‘Tax relief for heritage building owners can reduce maintenance burden’

Hajeedar says urgent action needed to prevent further deterioration of heritage buildings in Kuala Lumpur.

A RENOWNED architect and heritage expert is urging heritage building owners in Kuala Lumpur be given tax incentives.

Architect Datuk Hajeedar Abdul Majid said since heritage buildings incurred high maintenance costs, the government could alleviate the owners’ burden by providing tax relief.

“Singapore gives rebates and grants to owners of old buildings. Malaysia should follow suit.

“A 100% tax exemption would incentivise owners, including the government, to restore these buildings.”

Hajeedar, who was commenting on StarMetro reports titled “Heritage building in KL getting from bad to worse” and “Finger-pointing on upkeep of KL heritage building”, said it was concerning that these buildings were badly kept although they were government-owned.

ALSO READ: Heritage building in KL getting from bad to worse

He said Section 42 of the National Heritage Act 2005 mandated owners to ensure heritage sites were in good condition.

“Except for two heritage buildings belonging to the Selangor government in the historical precinct of Jalan Raja, the rest are owned by the Federal Government. Why the need for finger-pointing?”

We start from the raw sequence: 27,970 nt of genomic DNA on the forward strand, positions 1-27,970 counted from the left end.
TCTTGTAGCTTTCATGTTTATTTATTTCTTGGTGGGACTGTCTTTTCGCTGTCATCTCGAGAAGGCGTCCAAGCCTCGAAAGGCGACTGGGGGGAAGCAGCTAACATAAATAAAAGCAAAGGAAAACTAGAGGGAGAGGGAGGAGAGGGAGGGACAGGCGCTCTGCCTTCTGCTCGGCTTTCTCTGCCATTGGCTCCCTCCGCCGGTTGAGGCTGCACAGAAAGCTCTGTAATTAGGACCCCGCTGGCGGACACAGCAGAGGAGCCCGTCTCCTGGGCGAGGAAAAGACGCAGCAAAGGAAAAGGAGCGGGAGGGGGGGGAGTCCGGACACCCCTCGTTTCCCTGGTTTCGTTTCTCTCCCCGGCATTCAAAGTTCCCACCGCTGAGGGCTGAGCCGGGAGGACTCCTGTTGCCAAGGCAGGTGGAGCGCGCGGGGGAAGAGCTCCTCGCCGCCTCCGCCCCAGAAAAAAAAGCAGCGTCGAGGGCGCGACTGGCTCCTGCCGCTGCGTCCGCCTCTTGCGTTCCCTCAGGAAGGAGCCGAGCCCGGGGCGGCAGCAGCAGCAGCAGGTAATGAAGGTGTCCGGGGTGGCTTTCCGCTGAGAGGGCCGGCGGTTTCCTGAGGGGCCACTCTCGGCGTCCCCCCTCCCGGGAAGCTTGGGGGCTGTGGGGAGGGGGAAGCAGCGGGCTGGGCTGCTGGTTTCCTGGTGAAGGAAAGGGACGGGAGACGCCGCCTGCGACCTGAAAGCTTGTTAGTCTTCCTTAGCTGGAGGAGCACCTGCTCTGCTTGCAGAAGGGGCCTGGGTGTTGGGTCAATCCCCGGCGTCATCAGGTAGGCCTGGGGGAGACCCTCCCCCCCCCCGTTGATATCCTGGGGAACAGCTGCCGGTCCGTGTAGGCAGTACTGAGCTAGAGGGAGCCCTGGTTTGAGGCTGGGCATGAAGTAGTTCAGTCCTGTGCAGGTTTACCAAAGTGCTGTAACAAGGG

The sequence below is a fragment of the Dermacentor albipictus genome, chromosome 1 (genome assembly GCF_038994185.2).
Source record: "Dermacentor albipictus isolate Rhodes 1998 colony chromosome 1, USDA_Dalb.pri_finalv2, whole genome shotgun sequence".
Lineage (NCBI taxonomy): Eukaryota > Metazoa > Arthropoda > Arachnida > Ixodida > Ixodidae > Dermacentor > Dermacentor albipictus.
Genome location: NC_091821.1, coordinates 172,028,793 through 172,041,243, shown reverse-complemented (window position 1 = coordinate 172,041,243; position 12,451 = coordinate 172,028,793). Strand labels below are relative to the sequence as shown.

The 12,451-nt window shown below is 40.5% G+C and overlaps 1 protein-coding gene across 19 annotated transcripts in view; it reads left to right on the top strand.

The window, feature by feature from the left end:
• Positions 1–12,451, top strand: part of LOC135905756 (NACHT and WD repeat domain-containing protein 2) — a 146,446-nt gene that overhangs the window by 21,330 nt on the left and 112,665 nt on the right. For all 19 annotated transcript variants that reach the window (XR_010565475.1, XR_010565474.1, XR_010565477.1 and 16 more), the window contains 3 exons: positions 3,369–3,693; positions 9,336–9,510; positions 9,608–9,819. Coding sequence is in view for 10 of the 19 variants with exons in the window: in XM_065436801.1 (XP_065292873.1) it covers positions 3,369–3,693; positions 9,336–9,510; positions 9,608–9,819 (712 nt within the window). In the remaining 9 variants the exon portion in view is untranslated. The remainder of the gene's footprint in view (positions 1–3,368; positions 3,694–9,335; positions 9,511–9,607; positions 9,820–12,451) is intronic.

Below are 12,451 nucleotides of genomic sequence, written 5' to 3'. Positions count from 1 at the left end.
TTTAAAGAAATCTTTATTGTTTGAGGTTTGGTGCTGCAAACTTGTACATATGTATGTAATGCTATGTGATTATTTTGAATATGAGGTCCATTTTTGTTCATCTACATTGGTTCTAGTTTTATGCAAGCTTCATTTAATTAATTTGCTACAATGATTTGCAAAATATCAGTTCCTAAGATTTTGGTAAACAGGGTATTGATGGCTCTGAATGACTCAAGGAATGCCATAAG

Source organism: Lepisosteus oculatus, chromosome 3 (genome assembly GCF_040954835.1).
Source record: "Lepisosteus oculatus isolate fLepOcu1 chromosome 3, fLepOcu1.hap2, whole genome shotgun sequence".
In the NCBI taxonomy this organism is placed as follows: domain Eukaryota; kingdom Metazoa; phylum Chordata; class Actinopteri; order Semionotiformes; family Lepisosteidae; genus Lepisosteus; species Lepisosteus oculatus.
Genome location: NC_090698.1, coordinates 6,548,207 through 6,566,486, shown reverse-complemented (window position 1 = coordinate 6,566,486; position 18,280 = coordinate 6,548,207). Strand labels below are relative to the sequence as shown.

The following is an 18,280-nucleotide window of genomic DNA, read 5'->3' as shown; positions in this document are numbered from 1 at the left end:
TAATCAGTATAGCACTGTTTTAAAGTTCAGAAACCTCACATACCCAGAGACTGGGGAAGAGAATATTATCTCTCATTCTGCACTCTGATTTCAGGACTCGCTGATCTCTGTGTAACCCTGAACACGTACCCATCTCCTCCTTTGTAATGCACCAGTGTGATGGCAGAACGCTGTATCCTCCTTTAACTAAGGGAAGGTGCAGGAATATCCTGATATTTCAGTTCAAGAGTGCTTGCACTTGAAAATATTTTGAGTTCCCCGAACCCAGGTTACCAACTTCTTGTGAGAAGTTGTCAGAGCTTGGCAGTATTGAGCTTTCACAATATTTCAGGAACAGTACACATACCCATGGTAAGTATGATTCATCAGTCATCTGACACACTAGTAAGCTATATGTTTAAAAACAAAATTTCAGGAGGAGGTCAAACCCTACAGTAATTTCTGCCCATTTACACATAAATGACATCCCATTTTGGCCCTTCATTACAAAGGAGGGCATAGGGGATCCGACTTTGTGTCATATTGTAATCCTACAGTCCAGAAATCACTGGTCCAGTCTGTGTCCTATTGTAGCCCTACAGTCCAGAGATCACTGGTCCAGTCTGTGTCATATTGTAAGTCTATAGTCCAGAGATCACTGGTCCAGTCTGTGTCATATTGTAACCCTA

The Selangor properties are owned by Menteri Besar Incorporated.

“The National Heritage Department (JWN) oversees the conservation laws under the Heritage Act,” he said, adding that without urgent action, neglected heritage buildings would deteriorate further.

Recently, part of the former Federated Malay States (FMS) Survey Department building’s ceiling and wall collapsed.

The building constructed in 1910, suffered significant damage in 2016 when one of its dome spires collapsed.

After the recent incident, Prime Minister Datuk Seri Anwar Ibrahim had directed the FMS building to be refurbished by Khazanah Nasional Bhd.

ALSO READ: Finger-pointing on upkeep of KL heritage building

A Khazanah spokesperson, in a statement said, “Together with Think City, we are working closely with the government, relevant authorities and key partners on the formation of the National Heritage Fund to carry out restoration and redevelopment works of Bangunan Sultan Abdul Samad (including the FMS Survey Department building) and Carcosa Seri Negara in Kuala Lumpur.

Through the fund, Khazanah hoped to attract private sectors and philanthropic participation to rejuvenate these buildings.

However, Khazanah did not respond to queries regarding the timeline for restoration efforts.

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